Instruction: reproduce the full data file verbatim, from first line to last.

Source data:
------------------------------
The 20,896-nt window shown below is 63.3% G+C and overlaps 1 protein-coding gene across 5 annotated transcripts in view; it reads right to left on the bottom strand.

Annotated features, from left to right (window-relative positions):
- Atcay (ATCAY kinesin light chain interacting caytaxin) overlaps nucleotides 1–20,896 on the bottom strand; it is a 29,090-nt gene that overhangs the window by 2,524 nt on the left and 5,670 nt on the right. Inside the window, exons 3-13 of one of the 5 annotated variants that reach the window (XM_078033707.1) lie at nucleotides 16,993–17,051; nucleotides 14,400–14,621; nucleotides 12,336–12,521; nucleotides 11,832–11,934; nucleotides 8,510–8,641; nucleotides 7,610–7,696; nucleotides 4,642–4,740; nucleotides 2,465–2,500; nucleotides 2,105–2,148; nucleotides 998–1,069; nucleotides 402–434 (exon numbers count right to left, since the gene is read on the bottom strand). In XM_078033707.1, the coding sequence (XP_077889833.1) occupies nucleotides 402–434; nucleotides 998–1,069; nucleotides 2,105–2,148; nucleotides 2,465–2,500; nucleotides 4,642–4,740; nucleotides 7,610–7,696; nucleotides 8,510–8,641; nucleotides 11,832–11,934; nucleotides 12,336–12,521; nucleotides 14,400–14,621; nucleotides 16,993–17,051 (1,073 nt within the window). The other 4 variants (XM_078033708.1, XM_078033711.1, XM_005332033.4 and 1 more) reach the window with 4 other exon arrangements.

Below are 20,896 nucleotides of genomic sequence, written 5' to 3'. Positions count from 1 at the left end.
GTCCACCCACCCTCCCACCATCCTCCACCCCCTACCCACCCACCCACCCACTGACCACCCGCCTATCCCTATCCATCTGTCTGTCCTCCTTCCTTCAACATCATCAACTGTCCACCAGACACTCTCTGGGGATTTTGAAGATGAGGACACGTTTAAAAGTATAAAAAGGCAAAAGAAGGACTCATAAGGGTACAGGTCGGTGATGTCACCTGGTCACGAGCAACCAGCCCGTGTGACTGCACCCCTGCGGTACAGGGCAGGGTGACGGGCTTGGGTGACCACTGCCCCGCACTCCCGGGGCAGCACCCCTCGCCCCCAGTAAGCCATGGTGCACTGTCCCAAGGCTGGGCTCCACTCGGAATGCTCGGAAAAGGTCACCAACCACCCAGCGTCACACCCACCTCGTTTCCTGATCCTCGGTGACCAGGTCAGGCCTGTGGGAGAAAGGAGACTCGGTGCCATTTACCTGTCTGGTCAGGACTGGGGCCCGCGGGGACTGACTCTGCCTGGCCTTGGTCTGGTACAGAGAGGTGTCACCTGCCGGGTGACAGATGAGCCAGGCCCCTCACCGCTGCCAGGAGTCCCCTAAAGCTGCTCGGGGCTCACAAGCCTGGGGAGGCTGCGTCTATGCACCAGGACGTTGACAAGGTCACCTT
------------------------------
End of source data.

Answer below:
The 20,896-nt window shown below is 63.3% G+C and overlaps 1 protein-coding gene across 5 annotated transcripts in view; it reads right to left on the bottom strand.

Annotated features, from left to right (window-relative positions):
- Atcay (ATCAY kinesin light chain interacting caytaxin) overlaps nucleotides 1–20,896 on the bottom strand; it is a 29,090-nt gene that overhangs the window by 2,524 nt on the left and 5,670 nt on the right. Inside the window, exons 3-13 of one of the 5 annotated variants that reach the window (XM_078033707.1) lie at nucleotides 16,993–17,051; nucleotides 14,400–14,621; nucleotides 12,336–12,521; nucleotides 11,832–11,934; nucleotides 8,510–8,641; nucleotides 7,610–7,696; nucleotides 4,642–4,740; nucleotides 2,465–2,500; nucleotides 2,105–2,148; nucleotides 998–1,069; nucleotides 402–434 (exon numbers count right to left, since the gene is read on the bottom strand). In XM_078033707.1, the coding sequence (XP_077889833.1) occupies nucleotides 402–434; nucleotides 998–1,069; nucleotides 2,105–2,148; nucleotides 2,465–2,500; nucleotides 4,642–4,740; nucleotides 7,610–7,696; nucleotides 8,510–8,641; nucleotides 11,832–11,934; nucleotides 12,336–12,521; nucleotides 14,400–14,621; nucleotides 16,993–17,051 (1,073 nt within the window). The other 4 variants (XM_078033708.1, XM_078033711.1, XM_005332033.4 and 1 more) reach the window with 4 other exon arrangements.

Below are 20,896 nucleotides of genomic sequence, written 5' to 3'. Positions count from 1 at the left end.
GTCCACCCACCCTCCCACCATCCTCCACCCCCTACCCACCCACCCACCCACTGACCACCCGCCTATCCCTATCCATCTGTCTGTCCTCCTTCCTTCAACATCATCAACTGTCCACCAGACACTCTCTGGGGATTTTGAAGATGAGGACACGTTTAAAAGTATAAAAAGGCAAAAGAAGGACTCATAAGGGTACAGGTCGGTGATGTCACCTGGTCACGAGCAACCAGCCCGTGTGACTGCACCCCTGCGGTACAGGGCAGGGTGACGGGCTTGGGTGACCACTGCCCCGCACTCCCGGGGCAGCACCCCTCGCCCCCAGTAAGCCATGGTGCACTGTCCCAAGGCTGGGCTCCACTCGGAATGCTCGGAAAAGGTCACCAACCACCCAGCGTCACACCCACCTCGTTTCCTGATCCTCGGTGACCAGGTCAGGCCTGTGGGAGAAAGGAGACTCGGTGCCATTTACCTGTCTGGTCAGGACTGGGGCCCGCGGGGACTGACTCTGCCTGGCCTTGGTCTGGTACAGAGAGGTGTCACCTGCCGGGTGACAGATGAGCCAGGCCCCTCACCGCTGCCAGGAGTCCCCTAAAGCTGCTCGGGGCTCACAAGCCTGGGGAGGCTGCGTCTATGCACCAGGACGTTGACAAGGTCACCTT